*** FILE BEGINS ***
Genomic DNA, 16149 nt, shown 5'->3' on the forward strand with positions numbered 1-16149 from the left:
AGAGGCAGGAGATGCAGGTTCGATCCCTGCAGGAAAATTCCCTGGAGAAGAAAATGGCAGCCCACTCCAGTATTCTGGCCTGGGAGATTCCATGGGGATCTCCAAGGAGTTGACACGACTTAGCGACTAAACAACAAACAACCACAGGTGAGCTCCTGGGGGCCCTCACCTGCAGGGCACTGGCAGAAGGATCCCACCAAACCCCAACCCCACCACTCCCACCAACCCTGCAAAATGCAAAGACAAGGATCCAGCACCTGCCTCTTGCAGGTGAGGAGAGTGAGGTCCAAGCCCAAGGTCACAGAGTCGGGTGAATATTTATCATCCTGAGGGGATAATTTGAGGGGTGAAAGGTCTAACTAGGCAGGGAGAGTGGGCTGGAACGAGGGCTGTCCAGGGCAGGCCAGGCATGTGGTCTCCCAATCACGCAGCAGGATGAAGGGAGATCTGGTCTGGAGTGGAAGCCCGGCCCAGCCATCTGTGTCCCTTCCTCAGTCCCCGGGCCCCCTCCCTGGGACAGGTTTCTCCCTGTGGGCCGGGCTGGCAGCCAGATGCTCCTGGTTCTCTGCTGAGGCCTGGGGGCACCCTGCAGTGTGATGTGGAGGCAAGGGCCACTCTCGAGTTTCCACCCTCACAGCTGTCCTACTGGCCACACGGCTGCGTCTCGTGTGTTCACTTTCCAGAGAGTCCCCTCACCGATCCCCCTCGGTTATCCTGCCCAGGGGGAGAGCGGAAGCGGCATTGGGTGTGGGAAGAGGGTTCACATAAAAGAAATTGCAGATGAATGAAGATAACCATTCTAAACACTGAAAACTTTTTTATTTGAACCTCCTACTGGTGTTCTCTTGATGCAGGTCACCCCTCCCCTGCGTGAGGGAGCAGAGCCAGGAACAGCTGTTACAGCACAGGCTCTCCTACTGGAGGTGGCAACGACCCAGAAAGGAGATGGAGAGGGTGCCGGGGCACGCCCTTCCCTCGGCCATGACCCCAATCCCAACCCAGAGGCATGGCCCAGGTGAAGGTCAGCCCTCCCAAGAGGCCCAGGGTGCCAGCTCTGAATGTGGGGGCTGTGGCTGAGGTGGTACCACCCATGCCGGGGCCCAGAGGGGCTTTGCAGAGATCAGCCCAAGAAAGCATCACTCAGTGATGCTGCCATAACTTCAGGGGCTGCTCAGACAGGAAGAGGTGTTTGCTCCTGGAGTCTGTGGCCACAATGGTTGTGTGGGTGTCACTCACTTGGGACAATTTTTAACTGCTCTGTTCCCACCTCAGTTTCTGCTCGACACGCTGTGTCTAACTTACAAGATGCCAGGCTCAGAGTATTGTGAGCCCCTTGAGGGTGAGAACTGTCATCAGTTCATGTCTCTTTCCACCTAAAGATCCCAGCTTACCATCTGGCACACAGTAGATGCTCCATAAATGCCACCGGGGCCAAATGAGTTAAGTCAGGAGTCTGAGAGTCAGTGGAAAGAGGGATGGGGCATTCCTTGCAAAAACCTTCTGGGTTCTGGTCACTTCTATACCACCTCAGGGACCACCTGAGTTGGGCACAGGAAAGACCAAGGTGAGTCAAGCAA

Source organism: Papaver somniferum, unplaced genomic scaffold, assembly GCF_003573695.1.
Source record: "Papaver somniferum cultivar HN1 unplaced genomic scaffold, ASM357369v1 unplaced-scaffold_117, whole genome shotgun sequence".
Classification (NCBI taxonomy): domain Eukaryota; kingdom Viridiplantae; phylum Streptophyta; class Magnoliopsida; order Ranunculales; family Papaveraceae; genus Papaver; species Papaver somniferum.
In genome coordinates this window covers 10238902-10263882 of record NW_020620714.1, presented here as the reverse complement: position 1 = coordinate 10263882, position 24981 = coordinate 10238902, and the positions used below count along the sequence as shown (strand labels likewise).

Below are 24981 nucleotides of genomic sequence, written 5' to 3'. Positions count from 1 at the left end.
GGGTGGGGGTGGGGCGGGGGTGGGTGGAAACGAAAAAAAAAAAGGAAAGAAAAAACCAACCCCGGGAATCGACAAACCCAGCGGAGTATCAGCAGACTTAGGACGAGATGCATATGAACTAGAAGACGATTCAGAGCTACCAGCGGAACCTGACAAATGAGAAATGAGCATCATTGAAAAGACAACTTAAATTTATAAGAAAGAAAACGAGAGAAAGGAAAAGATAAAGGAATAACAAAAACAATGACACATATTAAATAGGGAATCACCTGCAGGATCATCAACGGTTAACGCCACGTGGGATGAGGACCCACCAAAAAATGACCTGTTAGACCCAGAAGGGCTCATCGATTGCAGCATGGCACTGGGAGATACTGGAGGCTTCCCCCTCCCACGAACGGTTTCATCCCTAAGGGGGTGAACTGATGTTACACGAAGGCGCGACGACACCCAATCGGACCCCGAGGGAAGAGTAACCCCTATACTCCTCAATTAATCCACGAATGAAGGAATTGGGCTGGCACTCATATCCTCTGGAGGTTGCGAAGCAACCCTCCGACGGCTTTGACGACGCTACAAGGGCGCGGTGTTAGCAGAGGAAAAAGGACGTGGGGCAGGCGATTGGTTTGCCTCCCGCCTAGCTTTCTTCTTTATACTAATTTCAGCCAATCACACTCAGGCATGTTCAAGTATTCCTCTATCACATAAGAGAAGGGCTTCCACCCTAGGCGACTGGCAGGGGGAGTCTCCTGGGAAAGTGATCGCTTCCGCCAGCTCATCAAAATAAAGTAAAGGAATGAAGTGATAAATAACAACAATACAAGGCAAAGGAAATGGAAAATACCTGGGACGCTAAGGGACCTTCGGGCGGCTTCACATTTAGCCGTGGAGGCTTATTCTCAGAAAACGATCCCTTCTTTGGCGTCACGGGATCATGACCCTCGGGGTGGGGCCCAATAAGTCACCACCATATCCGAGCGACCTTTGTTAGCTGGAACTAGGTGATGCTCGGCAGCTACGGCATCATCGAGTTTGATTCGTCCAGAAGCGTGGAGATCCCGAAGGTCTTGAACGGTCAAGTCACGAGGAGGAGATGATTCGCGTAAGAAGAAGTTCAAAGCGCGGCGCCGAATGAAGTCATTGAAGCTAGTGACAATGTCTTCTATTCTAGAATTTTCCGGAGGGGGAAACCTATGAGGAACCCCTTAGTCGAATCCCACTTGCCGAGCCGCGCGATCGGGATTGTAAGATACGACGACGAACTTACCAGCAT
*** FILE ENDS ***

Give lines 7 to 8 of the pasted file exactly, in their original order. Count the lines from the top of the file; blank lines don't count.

Below are 24981 nucleotides of genomic sequence, written 5' to 3'. Positions count from 1 at the left end.
GGGTGGGGGTGGGGCGGGGGTGGGTGGAAACGAAAAAAAAAAAGGAAAGAAAAAACCAACCCCGGGAATCGACAAACCCAGCGGAGTATCAGCAGACTTAGGACGAGATGCATATGAACTAGAAGACGATTCAGAGCTACCAGCGGAACCTGACAAATGAGAAATGAGCATCATTGAAAAGACAACTTAAATTTATAAGAAAGAAAACGAGAGAAAGGAAAAGATAAAGGAATAACAAAAACAATGACACATATTAAATAGGGAATCACCTGCAGGATCATCAACGGTTAACGCCACGTGGGATGAGGACCCACCAAAAAATGACCTGTTAGACCCAGAAGGGCTCATCGATTGCAGCATGGCACTGGGAGATACTGGAGGCTTCCCCCTCCCACGAACGGTTTCATCCCTAAGGGGGTGAACTGATGTTACACGAAGGCGCGACGACACCCAATCGGACCCCGAGGGAAGAGTAACCCCTATACTCCTCAATTAATCCACGAATGAAGGAATTGGGCTGGCACTCATATCCTCTGGAGGTTGCGAAGCAACCCTCCGACGGCTTTGACGACGCTACAAGGGCGCGGTGTTAGCAGAGGAAAAAGGACGTGGGGCAGGCGATTGGTTTGCCTCCCGCCTAGCTTTCTTCTTTATACTAATTTCAGCCAATCACACTCAGGCATGTTCAAGTATTCCTCTATCACATAAGAGAAGGGCTTCCACCCTAGGCGACTGGCAGGGGGAGTCTCCTGGGAAAGTGATCGCTTCCGCCAGCTCATCAAAATAAAGTAAAGGAATGAAGTGATAAATAACAACAATACAAGGCAAAGGAAATGGAAAATACCTGGGACGCTAAGGGACCTTCGGGCGGCTTCACATTTAGCCGTGGAGGCTTATTCTCAGAAAACGATCCCTTCTTTGGCGTCACGGGATCATGACCCTCGGGGTGGGGCCCAATAAGTCACCACCATATCCGAGCGACCTTTGTTAGCTGGAACTAGGTGATGCTCGGCAGCTACGGCATCATCGAGTTTGATTCGTCCAGAAGCGTGGAGATCCCGAAGGTCTTGAACGGTCAAGTCACGAGGAGGAGATGATTCGCGTAAGAAGAAGTTCAAAGCGCGGCGCCGAATGAAGTCATTGAAGCTAGTGACAATGTCTTCTATTCTAGAATTTTCCGGAGGGGGAAACCTATGAGGAACCCCTTAGTCGAATCCCACTTGCCGAGCCGCGCGATCGGGATTGTAAGATACGACGACGAACTTACCAGCAT